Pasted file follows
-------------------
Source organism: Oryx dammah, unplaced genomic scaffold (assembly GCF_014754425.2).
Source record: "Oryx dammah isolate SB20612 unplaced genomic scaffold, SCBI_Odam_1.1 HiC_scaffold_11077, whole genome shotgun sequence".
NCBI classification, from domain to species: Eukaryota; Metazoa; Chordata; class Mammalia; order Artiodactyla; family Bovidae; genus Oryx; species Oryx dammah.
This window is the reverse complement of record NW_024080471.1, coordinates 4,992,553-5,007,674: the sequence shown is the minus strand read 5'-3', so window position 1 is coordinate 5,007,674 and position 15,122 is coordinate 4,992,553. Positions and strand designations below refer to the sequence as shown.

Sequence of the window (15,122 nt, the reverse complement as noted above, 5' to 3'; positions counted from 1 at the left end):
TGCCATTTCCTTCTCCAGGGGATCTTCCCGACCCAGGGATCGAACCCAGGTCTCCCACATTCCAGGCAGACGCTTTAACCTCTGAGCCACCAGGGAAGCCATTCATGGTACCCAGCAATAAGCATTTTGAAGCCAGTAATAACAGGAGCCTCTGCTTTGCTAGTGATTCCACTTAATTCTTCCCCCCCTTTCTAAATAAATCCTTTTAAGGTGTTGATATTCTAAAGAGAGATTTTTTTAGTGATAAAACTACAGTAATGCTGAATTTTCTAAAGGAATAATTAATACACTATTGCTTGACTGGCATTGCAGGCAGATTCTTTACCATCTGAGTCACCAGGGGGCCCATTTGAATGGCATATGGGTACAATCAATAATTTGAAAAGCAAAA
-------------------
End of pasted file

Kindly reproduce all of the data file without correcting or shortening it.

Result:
Source organism: Oryx dammah, unplaced genomic scaffold (assembly GCF_014754425.2).
Source record: "Oryx dammah isolate SB20612 unplaced genomic scaffold, SCBI_Odam_1.1 HiC_scaffold_11077, whole genome shotgun sequence".
NCBI classification, from domain to species: Eukaryota; Metazoa; Chordata; class Mammalia; order Artiodactyla; family Bovidae; genus Oryx; species Oryx dammah.
This window is the reverse complement of record NW_024080471.1, coordinates 4,992,553-5,007,674: the sequence shown is the minus strand read 5'-3', so window position 1 is coordinate 5,007,674 and position 15,122 is coordinate 4,992,553. Positions and strand designations below refer to the sequence as shown.

Sequence of the window (15,122 nt, the reverse complement as noted above, 5' to 3'; positions counted from 1 at the left end):
TGCCATTTCCTTCTCCAGGGGATCTTCCCGACCCAGGGATCGAACCCAGGTCTCCCACATTCCAGGCAGACGCTTTAACCTCTGAGCCACCAGGGAAGCCATTCATGGTACCCAGCAATAAGCATTTTGAAGCCAGTAATAACAGGAGCCTCTGCTTTGCTAGTGATTCCACTTAATTCTTCCCCCCCTTTCTAAATAAATCCTTTTAAGGTGTTGATATTCTAAAGAGAGATTTTTTTAGTGATAAAACTACAGTAATGCTGAATTTTCTAAAGGAATAATTAATACACTATTGCTTGACTGGCATTGCAGGCAGATTCTTTACCATCTGAGTCACCAGGGGGCCCATTTGAATGGCATATGGGTACAATCAATAATTTGAAAAGCAAAA